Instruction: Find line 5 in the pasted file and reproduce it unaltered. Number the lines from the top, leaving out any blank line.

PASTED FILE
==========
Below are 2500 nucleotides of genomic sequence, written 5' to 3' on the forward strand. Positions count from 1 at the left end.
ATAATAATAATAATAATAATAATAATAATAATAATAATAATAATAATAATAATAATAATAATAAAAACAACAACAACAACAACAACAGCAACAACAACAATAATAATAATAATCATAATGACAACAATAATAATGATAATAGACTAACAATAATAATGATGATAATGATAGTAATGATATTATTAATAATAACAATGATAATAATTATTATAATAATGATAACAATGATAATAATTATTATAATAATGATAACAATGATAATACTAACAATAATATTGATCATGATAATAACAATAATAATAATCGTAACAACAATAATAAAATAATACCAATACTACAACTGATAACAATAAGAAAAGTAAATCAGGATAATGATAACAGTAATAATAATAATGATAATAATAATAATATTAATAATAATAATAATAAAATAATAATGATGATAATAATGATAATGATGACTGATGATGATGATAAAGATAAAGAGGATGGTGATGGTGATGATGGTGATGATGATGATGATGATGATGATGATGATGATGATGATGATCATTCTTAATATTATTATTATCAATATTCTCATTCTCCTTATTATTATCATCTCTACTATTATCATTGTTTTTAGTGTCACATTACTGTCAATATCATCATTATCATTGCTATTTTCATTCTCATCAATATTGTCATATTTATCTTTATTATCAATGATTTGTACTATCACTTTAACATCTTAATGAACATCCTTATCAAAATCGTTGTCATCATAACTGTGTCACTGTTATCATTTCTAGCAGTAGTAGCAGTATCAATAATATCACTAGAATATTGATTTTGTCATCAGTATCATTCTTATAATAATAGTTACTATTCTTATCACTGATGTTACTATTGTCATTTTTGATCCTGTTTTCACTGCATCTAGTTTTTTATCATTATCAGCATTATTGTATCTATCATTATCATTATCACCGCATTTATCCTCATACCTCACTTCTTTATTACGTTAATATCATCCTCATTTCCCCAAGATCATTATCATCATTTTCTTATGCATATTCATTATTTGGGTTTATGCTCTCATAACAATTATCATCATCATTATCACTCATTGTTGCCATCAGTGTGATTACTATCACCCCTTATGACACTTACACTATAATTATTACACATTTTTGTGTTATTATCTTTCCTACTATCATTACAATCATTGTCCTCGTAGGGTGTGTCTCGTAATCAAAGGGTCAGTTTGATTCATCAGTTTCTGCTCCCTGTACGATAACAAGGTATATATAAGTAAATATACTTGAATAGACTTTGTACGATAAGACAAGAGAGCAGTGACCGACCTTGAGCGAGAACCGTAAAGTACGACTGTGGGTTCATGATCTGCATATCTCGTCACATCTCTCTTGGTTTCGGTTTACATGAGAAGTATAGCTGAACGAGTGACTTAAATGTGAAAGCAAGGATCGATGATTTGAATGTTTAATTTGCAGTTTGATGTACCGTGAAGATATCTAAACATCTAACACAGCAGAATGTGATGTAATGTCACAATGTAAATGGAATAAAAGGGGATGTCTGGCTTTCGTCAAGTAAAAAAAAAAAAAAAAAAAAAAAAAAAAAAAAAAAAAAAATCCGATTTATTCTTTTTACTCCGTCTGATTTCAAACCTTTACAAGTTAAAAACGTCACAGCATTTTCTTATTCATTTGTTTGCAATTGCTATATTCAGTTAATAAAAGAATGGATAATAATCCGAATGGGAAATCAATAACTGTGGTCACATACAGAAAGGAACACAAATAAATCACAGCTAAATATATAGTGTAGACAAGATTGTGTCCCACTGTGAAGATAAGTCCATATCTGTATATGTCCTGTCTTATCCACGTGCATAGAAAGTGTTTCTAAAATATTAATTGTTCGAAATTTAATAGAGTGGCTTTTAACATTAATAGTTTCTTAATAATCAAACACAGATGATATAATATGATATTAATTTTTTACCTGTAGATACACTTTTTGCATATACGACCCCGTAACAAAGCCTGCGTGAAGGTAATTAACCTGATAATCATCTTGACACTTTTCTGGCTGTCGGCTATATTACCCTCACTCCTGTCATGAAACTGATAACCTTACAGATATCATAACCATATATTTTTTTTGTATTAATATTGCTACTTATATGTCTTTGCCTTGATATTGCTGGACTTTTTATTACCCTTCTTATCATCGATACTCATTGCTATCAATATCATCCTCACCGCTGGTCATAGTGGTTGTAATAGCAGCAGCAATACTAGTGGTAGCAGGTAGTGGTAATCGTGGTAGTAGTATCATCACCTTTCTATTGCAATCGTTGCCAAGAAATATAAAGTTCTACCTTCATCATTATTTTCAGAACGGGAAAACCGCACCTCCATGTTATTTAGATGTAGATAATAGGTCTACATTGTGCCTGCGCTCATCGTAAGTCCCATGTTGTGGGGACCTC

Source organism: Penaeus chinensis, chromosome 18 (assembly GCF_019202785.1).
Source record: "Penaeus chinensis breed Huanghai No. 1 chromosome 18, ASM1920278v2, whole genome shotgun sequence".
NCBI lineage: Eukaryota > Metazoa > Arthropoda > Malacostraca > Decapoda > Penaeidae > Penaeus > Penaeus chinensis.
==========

NCBI lineage: Eukaryota > Metazoa > Arthropoda > Malacostraca > Decapoda > Penaeidae > Penaeus > Penaeus chinensis.